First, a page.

Tuesday, January 31, 2012

Birding Craney Island

It isn't much to look at when it comes to islands from a human perspective, but to the birds, Craney Island is a sanctuary, and in turn has become a favorite hot-spot for bird watching.

The man-made dredged peninsula disposal site consist of 2,500 plus acres located in Portsmouth, Virginia where the James and Elizabeth River come together. Shallow ponds cover much of the island.

craney island, island

For the most part, Craney Island is an industrial area made up of material dredged from the local channels and ports in the Hampton Roads area. The site was built by the U.S. Army Corps of Engineers in the 1950s and is still managed by them today.

Over the years Craney Island has become a vital food, nesting and rest stop for many migrating birds. Fortunately the corps, working with local conservationist, have recognized the area as an important region for many bird species and work to co-exist with them.

I was excited to tag along with the Virginia Beach Audubon Society group on a field trip to Craney Island last month. Despite the blustery chilly weather that day, we weren't disappointed. Right out the gate we spotted a bald eagle, and from there it only got better. We split up into small groups, jumped in our designated vehicles and toured the island in true caravan style – sometimes stopping every few feet to look at birds.

We were fortunate to see a wide variety of birds ranging from raptors to songbirds, and lots in-between. I was even fortunate to get a lifer on the trip. Below is just a few of what we saw on Craney. Note that some of the photo’s were taken by club members as noted above each photo.

We start out with northern shovelers. We saw lots of these ducks feeding in the ponds. They use their highly specialized bill (from which their name is derived) to forage for food.

northern shoveler, duck

The below photo of American wigeons was taken by our trip leader Steve Coari.

American wigeon, duck

Lots of Northern gannets were flying along the edges of the island out over the James River. It’s fun to watch these seabirds plunge-dive for fish from high above. This is a juvenile Northern gannet.

Northern Gannet Juvenile

Below is an adult gannet about to take a nose dive. Photo by Keith Roberts.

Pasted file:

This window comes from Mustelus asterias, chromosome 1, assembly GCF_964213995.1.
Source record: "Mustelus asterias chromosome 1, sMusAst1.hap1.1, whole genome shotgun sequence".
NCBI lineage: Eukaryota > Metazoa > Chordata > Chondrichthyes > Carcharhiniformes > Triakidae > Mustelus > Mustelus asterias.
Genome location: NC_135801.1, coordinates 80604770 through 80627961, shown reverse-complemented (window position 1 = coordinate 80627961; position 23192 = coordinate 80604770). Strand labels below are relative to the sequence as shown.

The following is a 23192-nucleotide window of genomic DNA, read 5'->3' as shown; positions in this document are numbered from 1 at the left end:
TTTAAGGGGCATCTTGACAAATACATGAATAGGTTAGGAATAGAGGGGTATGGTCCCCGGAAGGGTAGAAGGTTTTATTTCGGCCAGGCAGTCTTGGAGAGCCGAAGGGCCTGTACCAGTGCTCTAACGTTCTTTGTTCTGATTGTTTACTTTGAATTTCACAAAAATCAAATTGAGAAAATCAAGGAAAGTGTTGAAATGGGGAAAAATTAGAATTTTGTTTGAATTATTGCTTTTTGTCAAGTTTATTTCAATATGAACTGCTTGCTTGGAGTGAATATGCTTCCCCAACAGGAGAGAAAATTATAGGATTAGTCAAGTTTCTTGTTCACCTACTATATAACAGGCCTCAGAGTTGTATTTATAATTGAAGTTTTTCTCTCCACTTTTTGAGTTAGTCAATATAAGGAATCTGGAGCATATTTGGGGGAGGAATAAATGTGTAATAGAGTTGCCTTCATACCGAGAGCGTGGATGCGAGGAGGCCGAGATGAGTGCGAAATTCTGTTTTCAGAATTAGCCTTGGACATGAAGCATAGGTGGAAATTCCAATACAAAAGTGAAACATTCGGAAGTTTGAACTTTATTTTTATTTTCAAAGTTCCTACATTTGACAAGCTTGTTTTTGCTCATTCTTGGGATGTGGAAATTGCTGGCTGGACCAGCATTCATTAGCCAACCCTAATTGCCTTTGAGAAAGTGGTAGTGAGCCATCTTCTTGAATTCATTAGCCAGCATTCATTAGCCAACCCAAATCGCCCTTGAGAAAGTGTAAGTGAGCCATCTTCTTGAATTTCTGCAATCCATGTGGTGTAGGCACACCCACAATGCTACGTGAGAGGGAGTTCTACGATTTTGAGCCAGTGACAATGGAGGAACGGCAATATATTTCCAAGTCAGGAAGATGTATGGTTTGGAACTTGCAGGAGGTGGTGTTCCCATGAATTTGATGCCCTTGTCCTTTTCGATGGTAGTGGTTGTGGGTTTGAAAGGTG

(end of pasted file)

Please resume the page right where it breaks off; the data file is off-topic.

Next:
Northern Gannet Diving

One of my favorite raptors is the Northern harrier (below). It’s often seen gracefully gliding low over open fields and marshes.

Northern Harrier

And this was my one lifer for the day – the red-throated loon (in non-breeding plumage). The red-throated loon is the smallest of the loons and winter here along our shores. Photo by Keith Roberts.

red-throated loon, non breeding plumage


Below is a complete bird list for the day, topping out at 37 species.

American Crow
Brown Headed Cowbirds
Belted Kingfisher
Eastern Meadowlark
Savannah Sparrow
Song Sparrow
E. Starlings
Yellow-rump Warbles
Downy Woodpecker
Bald eagle (Immature)
Peregrine Falcon
Coopers Hawk
Red Tailed hawk
Northern Harrier
Common Loon
Red-Throated Loon
Horned Grebe
Black Duck
Northern Shoveler
Ruddy Duck
Green Winged teal
American Widgeon
Northern Gannet (adults and Immature)
Tundra Swan
Forsters tern
Great Black Backed Gull
Herring Gull
Ring-billed Gull
Brown Pelican
Great Blue Heron


Janet, The Queen of Seaford said...

What a great variety of birds Alan. Good you were able to go. Driving by Craney Island you don't think of it as such a lively place for all those birds.

Les said...

That is quite a list, especially for something that is esentially wasteland. It kind of gives you hope that despite our efforts wildlife thrives.

Is Craney Is. open to the public, or is there some sort of permit you need?

sarah said...

I like the photo of the gannet diving into the water. It looks like the bird is going to attack a fish.

nursery furniture said...

We saw lots of these ducks feeding in the ponds. They use their highly specialized bill from which their name is derived to forage for food.